Villanova is a very friendly campus. I have never had to open a door for myself when other people are around. The sense of community at Villanova is completely palpable, as seen in how the campus comes together during events such as the Special Olympics, Basketball Season, and Nova Fest. As I wasn't involved much in service in high school, I was not expecting a very service-oriented school to change my mind. That changed about 2 weeks into school when I signed up to work at the Special Olympics. Since then, I have become so involved with service that I feel like I have done it my entire life. It is such a rewarding experience to participate in service with your peers. The best thing about Villanova is definitely the people. I have found so many people that are just like me. Obviously, you won't be friends with everyone you meet, but it is definitely big enough to meet a new group of friends but small enough to know a lot of people within the community. I would change the living situation for sophomores. Even though the Quad is the main hub of campus, the quality of the rooms is poor as compared to the rooms for the freshmen and juniors. When I tell people I go to Villanova, all of the stereotypes that I left New York thinking come back. They say "So you go to Vanillanova" or "Ha! Villanofun." However, I think that those people really have to experience Villanova, because I have not found either of those to be true. I am not a preppy person in the least but I still feel comfortable walking around in my beat-up Converse shoes as does the girl next to me in UGG Boots. On campus, I spend most of my time in the Connelly center. It is the main student center, and a great place to sit and do work. Everybody comes through, so it is a great social atmosphere. It has an ice cream shop, a restaurant, a coffee shop, an internet cafe, couches, lounges, a movie rental center, a movie cinema, everything a college student could want. As for the town surrounding Villanova, we are located within the richest part of Pennsylvania, so it is completely safe to walk outside at night, and I have never felt any need to use the safety call buttons, even though an officer could be there in 37 seconds. Right next to Villanova is Philadelphia, which, though it does not compare to my native New York, is still an amazing city. It is so historical, but also young and fresh with the music scene. We also have King of Prussia mall within driving distance, and it is the second largest mall in the country! The shuttles run there on the weekends, so we never have to pay for transportation. If you want to go somewhere, though, there are two train stations that run right through campus, which makes it easy to make the trip home. Like all college campuses, the students sometimes have issues with the decisions that the administration makes, but I don't have anything that has made me really upset with the Villanova administration. During basketball season, the school pride is busting through the seams of our Nova Nation fan shirts. The entire campus comes together to support our team and creates such a fun, energetic atmosphere among the student body.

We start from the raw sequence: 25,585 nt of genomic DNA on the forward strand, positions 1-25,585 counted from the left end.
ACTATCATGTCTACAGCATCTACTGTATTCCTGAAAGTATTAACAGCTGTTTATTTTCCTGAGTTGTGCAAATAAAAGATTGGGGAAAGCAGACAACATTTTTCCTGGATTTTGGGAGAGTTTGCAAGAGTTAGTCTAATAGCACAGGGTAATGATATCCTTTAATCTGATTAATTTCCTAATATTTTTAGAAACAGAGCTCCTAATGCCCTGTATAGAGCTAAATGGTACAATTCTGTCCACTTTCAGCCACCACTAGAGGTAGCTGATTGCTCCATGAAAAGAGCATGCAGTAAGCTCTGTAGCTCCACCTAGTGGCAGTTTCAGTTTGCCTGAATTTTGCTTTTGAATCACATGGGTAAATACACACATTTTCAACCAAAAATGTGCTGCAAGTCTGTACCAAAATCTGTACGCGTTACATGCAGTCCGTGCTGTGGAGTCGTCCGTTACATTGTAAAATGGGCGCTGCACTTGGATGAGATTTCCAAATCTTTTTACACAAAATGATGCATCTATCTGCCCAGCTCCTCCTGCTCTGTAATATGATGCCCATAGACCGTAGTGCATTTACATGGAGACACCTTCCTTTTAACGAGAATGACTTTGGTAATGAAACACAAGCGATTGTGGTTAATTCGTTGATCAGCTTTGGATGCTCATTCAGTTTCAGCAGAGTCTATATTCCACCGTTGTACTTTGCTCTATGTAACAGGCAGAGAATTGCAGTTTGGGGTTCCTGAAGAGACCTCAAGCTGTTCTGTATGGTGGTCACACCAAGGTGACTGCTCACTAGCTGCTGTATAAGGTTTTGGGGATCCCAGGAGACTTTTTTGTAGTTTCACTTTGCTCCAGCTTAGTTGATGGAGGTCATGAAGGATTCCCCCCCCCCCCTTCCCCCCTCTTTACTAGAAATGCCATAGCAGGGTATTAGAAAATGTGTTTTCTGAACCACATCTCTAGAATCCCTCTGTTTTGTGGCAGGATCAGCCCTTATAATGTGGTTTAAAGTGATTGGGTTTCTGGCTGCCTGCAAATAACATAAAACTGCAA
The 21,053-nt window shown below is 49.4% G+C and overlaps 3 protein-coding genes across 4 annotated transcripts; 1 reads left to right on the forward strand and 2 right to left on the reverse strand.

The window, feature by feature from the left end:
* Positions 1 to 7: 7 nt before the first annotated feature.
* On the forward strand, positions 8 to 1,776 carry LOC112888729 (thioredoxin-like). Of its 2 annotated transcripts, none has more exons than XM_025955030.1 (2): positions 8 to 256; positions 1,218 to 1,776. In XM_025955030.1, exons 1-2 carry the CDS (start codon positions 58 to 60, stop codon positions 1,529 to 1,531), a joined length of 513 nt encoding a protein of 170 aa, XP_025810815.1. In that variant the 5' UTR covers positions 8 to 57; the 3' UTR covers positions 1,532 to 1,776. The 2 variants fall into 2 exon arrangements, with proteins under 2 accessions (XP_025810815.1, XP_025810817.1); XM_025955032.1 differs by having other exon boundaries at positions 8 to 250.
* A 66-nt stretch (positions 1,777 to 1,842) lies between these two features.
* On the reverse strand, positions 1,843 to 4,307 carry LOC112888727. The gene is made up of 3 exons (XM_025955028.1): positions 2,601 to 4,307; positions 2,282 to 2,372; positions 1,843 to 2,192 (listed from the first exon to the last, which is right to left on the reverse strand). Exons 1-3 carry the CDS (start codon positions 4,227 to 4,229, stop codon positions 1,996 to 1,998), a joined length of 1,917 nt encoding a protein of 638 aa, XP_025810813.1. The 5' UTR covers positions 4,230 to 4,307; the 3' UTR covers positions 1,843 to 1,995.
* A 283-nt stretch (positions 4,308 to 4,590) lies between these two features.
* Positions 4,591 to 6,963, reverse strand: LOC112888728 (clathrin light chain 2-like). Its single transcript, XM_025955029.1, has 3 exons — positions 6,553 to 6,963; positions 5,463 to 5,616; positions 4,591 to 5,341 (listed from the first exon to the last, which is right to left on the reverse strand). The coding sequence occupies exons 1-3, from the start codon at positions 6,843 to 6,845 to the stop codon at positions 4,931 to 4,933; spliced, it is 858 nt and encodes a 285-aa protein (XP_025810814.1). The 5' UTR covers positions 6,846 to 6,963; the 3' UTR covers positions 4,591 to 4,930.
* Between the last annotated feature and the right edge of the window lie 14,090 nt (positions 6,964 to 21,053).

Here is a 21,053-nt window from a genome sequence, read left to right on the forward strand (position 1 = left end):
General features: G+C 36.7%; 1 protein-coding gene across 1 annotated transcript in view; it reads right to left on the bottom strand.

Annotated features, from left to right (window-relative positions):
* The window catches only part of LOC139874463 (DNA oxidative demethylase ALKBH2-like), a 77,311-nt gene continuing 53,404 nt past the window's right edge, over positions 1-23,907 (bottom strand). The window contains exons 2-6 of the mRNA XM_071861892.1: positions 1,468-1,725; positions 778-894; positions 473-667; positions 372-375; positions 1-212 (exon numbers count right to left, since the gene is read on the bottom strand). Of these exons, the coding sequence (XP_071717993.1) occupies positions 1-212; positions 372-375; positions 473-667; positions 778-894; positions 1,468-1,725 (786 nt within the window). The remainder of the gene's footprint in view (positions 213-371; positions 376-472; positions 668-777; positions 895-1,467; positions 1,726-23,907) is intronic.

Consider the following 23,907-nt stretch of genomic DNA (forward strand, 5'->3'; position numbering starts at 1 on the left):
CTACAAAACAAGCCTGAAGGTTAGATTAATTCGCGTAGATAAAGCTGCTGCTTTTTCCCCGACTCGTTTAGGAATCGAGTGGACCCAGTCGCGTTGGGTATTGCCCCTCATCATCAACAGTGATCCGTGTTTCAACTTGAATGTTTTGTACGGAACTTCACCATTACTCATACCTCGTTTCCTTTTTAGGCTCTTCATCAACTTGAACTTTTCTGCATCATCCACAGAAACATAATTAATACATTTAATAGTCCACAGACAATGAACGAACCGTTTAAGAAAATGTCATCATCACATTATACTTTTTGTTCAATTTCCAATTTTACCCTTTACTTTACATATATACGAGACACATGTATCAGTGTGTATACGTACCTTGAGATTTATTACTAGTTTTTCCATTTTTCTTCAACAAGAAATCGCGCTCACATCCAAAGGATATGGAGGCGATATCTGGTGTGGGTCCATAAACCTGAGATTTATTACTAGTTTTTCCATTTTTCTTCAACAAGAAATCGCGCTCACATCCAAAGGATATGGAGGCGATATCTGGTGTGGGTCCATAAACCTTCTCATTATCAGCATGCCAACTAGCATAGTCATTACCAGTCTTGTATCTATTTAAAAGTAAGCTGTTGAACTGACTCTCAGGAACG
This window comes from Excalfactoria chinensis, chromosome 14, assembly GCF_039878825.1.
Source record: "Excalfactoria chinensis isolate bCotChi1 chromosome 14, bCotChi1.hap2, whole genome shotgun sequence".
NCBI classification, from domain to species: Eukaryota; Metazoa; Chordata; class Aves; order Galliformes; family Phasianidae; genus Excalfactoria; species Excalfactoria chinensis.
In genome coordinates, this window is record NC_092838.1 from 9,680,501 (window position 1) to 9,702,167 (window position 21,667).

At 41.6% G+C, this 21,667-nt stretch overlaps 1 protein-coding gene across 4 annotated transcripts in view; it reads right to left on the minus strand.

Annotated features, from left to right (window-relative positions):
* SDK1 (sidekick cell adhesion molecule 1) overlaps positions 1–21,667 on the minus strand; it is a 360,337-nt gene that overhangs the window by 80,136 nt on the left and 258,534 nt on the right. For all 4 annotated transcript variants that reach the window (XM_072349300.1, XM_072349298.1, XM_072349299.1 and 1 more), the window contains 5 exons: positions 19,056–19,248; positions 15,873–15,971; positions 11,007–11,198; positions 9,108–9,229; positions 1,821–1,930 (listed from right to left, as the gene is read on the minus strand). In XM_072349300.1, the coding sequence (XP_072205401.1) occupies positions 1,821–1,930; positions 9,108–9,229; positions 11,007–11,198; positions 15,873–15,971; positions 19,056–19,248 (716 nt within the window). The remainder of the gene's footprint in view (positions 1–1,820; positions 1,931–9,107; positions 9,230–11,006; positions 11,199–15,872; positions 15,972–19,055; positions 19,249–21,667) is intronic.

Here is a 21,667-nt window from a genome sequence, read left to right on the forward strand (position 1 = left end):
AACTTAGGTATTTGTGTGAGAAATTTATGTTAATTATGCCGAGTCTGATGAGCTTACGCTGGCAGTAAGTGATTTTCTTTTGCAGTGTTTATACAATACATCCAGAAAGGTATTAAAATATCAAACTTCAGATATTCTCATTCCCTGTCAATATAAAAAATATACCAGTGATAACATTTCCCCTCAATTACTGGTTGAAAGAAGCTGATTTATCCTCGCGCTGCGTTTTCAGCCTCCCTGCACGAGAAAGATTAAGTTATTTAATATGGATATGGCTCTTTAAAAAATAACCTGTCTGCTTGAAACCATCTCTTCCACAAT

The best thing about Villanova is the atmosphere at this University. It's something you experience for the first time when you walk on campus, and something that becomes a part of your life once you attend. Walking around campus you will find that most of the population is happy to be at Villanova, especially in the springtime. There are few things better than being outside on this campus in the spring, and once the weather gets warm enough that's where you will be able to find pretty much everyone. The size of the school is ideal. At just under 7,000 students, the school is small enough that you will come to recognize just about everyone on campus, but big enough that if you don't want to see someone, you really can find a way around that. With that being said, coming from high school 7,000 really can seem like a big number, but not here. Classes are small, and there really aren't that many giant lecture halls on campus. While 7,000 might seem big when we're all at a basketball game, it doesn't seem so big in the class room. Speaking of basketball, if there is one thing to be said about Villanova, it's that everyone here lives for basketball. Nova Nation, as its called on campus, comes out in full swing every time the men's basketball team steps on the court. Even if you don't go to the game, you'll be able to tell if the team won or lost just by spending a minute on campus after the game. When Nova wins you will usually be able to see everyone on their way out to celebrate, and when we lose, you'll probably be able to hear the screams at the TV from all around campus. Even if you aren't a basketball fan, if you never seen a game, or don't even know what it is, Villanova will definitely turn you into one.
Caroline JuniorReviews provided by: Unigo